by Robert Heinlein
1956 Hugo Award for Best Novel
Quick! Which one of these doesn't belong: Starship Troopers, Stranger in a Strange Land, The Moon is a Harsh Mistress, or Double Star? I'll give you a hint, three of those are major works of science fiction that have received attention even beyond genre fans and are generally considered the greatest works of Robert Heinlein. The other is Double Star.
Which isn't to say that Double Star is bad, it's a mid-range Heinlein work which if you like Heinlein at all is worth a read. The problem is that among his record four wins for best novel there are three major works and one that is pretty much forgotten.
The plot is essentially cribbed from The Prisoner of Zenda (or Dave for those who are unaware of anything before 1990). Lorenzo Smythe is an actor who is hired to step into the shoes of the politician John Bonforte who has been kidnapped on the eve of a ceremony to join a tribe of Martians (aliens rather than humans who live on Mars since this was written in the 50's when Martians could still be used from time to time). The ceremony cannot be postponed and missing it would have grave consequences for the state of Bonforte's political party. Once it is over, though, circumstances conspire to have Lorenzo continue playing the role of Bonforte.
It's slight, it's simple, and the politics are laughable with their pure hearted politician Bonforte. Using a stand-in when it's vital that the Martians have someone there I can accept as the premise of the novel, but having the stand-in would go so far as to make major political decisions supplanting their own thoughts for what they think the original would do is pushing things. To have it done smoothly with hardly any complications with his handlers is just taking it too far.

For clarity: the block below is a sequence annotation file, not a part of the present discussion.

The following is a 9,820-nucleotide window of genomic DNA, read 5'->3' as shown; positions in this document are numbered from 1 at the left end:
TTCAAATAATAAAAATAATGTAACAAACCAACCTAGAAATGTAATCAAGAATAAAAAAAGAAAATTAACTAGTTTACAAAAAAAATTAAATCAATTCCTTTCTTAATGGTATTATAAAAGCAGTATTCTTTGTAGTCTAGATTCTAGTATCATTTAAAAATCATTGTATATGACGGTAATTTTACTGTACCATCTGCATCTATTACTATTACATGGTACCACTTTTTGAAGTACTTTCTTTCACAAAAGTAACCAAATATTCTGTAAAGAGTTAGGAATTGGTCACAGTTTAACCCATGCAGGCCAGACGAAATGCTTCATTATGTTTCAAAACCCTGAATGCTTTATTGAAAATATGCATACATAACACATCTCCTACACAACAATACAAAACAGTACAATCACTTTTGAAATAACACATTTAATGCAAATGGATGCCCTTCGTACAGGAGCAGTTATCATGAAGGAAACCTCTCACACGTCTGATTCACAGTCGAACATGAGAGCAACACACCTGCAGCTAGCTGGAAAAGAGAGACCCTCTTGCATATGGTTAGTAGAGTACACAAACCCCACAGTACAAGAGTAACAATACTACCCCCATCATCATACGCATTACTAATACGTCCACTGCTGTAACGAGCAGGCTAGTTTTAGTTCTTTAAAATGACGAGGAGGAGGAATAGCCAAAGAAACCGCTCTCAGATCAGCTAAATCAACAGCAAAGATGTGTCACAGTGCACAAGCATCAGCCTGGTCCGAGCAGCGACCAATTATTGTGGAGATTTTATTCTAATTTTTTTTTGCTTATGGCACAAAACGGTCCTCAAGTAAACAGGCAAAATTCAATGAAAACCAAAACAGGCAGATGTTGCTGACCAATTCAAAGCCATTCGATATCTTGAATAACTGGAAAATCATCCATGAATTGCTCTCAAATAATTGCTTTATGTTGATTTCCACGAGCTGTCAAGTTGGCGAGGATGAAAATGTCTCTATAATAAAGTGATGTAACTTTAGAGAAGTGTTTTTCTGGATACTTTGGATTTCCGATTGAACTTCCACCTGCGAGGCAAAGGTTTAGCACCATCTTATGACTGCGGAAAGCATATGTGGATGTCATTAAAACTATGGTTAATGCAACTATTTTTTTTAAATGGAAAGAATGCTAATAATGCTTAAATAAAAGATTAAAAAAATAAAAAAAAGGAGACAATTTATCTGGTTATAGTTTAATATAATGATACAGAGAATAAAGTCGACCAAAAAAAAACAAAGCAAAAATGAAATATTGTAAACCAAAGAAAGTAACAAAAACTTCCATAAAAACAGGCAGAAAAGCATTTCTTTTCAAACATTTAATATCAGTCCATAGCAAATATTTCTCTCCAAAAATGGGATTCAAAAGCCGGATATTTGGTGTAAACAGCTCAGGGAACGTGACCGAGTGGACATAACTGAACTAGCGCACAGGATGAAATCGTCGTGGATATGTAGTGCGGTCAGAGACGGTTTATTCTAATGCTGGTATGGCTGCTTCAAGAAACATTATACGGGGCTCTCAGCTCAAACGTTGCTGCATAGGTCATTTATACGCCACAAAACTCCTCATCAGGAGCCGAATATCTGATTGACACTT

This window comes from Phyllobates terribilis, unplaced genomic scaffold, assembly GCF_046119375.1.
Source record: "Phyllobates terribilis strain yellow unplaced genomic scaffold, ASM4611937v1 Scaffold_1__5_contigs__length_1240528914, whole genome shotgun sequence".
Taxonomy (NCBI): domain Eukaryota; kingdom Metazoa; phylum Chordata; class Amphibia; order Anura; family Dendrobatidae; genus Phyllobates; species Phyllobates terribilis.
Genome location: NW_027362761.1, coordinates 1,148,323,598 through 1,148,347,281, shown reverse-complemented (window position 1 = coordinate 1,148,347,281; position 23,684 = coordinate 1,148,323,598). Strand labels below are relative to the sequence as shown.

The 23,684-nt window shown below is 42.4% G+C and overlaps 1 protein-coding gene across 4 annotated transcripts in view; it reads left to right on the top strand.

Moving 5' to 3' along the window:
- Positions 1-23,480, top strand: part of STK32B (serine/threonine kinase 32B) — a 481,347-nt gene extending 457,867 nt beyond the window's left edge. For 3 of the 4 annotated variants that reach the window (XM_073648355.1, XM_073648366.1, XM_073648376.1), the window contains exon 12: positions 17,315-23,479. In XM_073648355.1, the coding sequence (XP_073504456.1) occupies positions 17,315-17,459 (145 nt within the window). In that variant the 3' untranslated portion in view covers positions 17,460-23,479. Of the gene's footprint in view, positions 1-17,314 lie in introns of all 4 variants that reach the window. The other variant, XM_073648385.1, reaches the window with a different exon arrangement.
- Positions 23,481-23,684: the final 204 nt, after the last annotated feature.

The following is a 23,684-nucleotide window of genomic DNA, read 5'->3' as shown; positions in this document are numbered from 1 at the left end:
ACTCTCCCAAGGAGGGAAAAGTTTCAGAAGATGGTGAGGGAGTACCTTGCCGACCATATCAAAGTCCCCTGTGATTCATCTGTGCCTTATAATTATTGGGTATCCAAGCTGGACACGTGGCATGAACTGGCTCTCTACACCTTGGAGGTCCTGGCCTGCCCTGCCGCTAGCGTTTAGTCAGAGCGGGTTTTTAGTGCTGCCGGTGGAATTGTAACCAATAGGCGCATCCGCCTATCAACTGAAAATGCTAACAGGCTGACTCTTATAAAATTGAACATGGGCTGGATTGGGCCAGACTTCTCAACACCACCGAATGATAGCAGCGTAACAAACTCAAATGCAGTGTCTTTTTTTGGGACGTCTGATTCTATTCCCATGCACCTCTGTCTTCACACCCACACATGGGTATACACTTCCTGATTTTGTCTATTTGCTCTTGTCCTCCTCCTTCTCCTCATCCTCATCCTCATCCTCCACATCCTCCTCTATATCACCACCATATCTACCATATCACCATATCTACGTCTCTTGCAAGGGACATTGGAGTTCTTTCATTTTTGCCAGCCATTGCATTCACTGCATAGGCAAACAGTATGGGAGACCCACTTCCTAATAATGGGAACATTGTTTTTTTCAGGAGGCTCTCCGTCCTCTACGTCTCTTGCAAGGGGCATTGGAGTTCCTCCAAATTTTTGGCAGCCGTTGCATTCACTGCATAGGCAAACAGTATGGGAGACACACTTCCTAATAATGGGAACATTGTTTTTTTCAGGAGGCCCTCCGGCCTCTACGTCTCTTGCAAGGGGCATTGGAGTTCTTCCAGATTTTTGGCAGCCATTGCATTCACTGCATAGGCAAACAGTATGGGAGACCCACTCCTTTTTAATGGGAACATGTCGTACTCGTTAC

By far the best thing thing about Double Star is the characterization of Lorenzo Smythe. The story is told from his point-of-view and he's an egotistical blow hard. It lends the book a particularly entertaining voice that helps it overcome the weaknesses of the plot.
As a special treat for those who hate Heinlein one of his fetishes make a particularly out of place early appearance here. At one point Smythe says to his secretary, "Stow it, Penny, or I'll spank your round fanny - at two gravities." In theory he should be in character as Bonforte at this point but this strikes me as awfully unprofessional even for 1956. Of course he is supposed to be a politician and we know it isn't that much of a stretch...
One thing I found odd is that the ruler of the solar system is King Willem of the House of Orange. That's right, the Dutch have conquered the universe. I like seeing futures where the world powers are ones different from what you might expect and seeing the Dutch in charge made for a quirky change. Apparently they run the world as a constitutional monarchy.
Double Star is a slight Heinlein work. If you read it with that in mind then it probably won't bother you, but it's fluff.